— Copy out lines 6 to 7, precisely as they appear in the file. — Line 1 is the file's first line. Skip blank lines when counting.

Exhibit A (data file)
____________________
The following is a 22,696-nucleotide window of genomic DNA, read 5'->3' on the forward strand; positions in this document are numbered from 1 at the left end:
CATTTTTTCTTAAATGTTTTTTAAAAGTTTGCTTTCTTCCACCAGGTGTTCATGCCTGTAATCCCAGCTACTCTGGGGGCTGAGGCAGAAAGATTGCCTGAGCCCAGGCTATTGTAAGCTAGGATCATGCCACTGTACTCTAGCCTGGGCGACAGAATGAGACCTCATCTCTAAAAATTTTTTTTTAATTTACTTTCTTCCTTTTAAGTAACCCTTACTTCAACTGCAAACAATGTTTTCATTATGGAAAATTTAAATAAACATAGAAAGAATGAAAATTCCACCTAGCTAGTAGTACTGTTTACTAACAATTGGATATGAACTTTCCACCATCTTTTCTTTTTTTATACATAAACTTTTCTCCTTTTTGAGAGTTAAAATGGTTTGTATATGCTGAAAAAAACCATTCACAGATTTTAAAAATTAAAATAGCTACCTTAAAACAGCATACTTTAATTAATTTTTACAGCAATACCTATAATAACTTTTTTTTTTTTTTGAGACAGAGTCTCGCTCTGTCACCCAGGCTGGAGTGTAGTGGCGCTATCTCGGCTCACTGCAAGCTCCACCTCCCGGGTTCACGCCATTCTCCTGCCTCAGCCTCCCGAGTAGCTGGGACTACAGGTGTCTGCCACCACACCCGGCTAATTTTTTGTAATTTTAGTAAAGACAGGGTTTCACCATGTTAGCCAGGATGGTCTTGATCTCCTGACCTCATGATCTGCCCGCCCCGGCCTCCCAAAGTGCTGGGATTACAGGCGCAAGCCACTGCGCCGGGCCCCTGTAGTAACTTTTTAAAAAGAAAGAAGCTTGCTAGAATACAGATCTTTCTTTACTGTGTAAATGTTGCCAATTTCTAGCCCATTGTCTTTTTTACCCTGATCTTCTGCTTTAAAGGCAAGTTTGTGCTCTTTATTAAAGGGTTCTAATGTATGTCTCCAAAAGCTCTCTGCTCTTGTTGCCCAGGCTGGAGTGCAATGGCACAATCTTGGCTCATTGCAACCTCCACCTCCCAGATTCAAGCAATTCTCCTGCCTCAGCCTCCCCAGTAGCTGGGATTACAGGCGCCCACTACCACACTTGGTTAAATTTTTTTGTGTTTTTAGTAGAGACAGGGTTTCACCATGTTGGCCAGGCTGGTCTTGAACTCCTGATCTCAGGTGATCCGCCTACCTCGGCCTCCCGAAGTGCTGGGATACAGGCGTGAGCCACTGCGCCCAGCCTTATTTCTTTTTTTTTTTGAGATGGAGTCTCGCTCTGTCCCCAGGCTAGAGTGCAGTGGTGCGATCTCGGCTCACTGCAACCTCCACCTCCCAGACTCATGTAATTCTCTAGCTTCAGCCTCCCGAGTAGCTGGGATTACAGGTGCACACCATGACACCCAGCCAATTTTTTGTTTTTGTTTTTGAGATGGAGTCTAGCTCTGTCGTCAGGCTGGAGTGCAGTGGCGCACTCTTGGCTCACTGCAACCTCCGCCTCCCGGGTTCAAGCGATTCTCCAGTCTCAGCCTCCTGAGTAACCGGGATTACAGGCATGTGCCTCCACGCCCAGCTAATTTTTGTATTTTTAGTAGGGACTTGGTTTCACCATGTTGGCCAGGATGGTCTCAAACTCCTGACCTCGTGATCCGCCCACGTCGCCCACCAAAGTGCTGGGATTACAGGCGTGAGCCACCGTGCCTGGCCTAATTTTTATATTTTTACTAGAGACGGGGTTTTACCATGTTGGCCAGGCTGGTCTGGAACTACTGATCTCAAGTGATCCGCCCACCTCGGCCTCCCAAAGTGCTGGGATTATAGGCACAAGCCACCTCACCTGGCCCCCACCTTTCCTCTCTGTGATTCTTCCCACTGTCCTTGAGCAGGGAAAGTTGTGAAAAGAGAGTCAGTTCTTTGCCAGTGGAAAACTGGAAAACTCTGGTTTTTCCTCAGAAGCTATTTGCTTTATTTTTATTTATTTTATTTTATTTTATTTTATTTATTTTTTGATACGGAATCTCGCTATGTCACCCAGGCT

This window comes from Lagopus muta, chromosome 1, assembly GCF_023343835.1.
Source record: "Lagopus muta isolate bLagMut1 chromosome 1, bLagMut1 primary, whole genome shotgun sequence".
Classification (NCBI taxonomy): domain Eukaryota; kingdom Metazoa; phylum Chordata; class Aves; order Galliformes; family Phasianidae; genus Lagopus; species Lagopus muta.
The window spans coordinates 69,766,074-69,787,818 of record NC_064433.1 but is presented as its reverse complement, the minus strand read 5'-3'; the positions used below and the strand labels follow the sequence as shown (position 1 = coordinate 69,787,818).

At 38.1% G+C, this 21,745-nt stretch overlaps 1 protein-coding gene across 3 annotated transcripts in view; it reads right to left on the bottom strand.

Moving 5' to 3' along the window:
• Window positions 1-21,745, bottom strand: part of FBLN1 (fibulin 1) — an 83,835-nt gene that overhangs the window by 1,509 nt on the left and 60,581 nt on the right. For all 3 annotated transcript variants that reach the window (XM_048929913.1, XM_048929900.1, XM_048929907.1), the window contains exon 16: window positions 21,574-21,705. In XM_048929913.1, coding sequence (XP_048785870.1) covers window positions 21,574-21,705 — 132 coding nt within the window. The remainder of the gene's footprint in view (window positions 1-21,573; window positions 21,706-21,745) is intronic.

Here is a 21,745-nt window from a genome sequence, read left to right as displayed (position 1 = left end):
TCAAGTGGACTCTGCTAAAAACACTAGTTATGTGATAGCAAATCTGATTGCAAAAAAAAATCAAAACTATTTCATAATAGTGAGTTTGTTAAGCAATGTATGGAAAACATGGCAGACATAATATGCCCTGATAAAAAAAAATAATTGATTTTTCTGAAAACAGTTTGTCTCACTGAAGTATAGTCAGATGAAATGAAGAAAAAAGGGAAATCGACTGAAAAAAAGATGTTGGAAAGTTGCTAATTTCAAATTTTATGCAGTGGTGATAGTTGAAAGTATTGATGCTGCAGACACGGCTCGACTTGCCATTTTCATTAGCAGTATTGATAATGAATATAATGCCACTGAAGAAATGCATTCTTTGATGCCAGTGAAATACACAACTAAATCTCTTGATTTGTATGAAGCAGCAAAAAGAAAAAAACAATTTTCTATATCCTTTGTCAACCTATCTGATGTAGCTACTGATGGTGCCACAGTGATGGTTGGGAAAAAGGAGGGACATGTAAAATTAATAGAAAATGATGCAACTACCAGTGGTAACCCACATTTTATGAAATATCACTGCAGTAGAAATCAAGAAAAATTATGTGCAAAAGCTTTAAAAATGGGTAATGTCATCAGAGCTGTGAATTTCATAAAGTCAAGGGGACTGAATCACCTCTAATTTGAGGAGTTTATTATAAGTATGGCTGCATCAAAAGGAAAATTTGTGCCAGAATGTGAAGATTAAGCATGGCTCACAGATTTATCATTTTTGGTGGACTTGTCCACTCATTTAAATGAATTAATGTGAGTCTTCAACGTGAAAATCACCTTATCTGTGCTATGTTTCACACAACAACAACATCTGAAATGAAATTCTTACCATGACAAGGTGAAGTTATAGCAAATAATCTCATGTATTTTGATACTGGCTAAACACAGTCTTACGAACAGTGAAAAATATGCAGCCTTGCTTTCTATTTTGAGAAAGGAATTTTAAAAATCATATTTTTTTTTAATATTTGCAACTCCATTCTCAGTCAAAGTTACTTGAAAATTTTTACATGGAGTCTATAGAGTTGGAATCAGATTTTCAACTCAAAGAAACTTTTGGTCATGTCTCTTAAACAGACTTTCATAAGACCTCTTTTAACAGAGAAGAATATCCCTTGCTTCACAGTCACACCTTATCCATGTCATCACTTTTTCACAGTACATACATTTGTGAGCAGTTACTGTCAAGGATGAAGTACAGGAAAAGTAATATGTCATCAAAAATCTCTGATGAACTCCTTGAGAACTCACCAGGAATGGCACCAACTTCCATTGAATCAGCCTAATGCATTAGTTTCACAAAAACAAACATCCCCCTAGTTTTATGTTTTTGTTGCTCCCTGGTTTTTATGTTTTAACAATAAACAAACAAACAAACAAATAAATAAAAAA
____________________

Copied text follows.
The window spans coordinates 69,766,074-69,787,818 of record NC_064433.1 but is presented as its reverse complement, the minus strand read 5'-3'; the positions used below and the strand labels follow the sequence as shown (position 1 = coordinate 69,787,818).

At 38.1% G+C, this 21,745-nt stretch overlaps 1 protein-coding gene across 3 annotated transcripts in view; it reads right to left on the bottom strand.